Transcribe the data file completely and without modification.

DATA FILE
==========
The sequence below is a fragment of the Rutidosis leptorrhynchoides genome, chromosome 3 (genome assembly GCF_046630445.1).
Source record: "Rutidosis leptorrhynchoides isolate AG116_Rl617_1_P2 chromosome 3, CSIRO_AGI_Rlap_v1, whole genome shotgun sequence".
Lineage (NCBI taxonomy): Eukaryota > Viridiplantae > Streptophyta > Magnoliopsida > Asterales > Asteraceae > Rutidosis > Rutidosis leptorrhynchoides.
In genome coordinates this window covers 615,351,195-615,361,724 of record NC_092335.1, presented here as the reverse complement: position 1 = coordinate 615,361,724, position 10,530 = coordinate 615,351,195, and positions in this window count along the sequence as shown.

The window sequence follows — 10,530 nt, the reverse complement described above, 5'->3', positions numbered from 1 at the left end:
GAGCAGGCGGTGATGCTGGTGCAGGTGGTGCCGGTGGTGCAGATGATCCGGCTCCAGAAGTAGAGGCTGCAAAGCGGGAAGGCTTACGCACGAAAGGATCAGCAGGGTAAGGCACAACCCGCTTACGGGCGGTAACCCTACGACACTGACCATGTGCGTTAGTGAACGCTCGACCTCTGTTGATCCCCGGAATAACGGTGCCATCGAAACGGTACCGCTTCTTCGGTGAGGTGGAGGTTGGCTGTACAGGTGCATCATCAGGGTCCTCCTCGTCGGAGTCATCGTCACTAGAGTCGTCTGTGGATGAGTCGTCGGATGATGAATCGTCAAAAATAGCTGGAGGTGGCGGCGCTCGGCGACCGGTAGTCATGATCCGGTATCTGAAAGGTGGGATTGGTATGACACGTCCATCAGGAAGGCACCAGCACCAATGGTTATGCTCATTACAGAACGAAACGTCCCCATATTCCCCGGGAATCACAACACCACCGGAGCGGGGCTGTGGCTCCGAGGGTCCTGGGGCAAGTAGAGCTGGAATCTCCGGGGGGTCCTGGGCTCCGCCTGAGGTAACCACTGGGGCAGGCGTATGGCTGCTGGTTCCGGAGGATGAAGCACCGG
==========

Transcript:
The sequence below is a fragment of the Rutidosis leptorrhynchoides genome, chromosome 3 (genome assembly GCF_046630445.1).
Source record: "Rutidosis leptorrhynchoides isolate AG116_Rl617_1_P2 chromosome 3, CSIRO_AGI_Rlap_v1, whole genome shotgun sequence".
Lineage (NCBI taxonomy): Eukaryota > Viridiplantae > Streptophyta > Magnoliopsida > Asterales > Asteraceae > Rutidosis > Rutidosis leptorrhynchoides.
In genome coordinates this window covers 615,351,195-615,361,724 of record NC_092335.1, presented here as the reverse complement: position 1 = coordinate 615,361,724, position 10,530 = coordinate 615,351,195, and positions in this window count along the sequence as shown.

The window sequence follows — 10,530 nt, the reverse complement described above, 5'->3', positions numbered from 1 at the left end:
GAGCAGGCGGTGATGCTGGTGCAGGTGGTGCCGGTGGTGCAGATGATCCGGCTCCAGAAGTAGAGGCTGCAAAGCGGGAAGGCTTACGCACGAAAGGATCAGCAGGGTAAGGCACAACCCGCTTACGGGCGGTAACCCTACGACACTGACCATGTGCGTTAGTGAACGCTCGACCTCTGTTGATCCCCGGAATAACGGTGCCATCGAAACGGTACCGCTTCTTCGGTGAGGTGGAGGTTGGCTGTACAGGTGCATCATCAGGGTCCTCCTCGTCGGAGTCATCGTCACTAGAGTCGTCTGTGGATGAGTCGTCGGATGATGAATCGTCAAAAATAGCTGGAGGTGGCGGCGCTCGGCGACCGGTAGTCATGATCCGGTATCTGAAAGGTGGGATTGGTATGACACGTCCATCAGGAAGGCACCAGCACCAATGGTTATGCTCATTACAGAACGAAACGTCCCCATATTCCCCGGGAATCACAACACCACCGGAGCGGGGCTGTGGCTCCGAGGGTCCTGGGGCAAGTAGAGCTGGAATCTCCGGGGGGTCCTGGGCTCCGCCTGAGGTAACCACTGGGGCAGGCGTATGGCTGCTGGTTCCGGAGGATGAAGCACCGG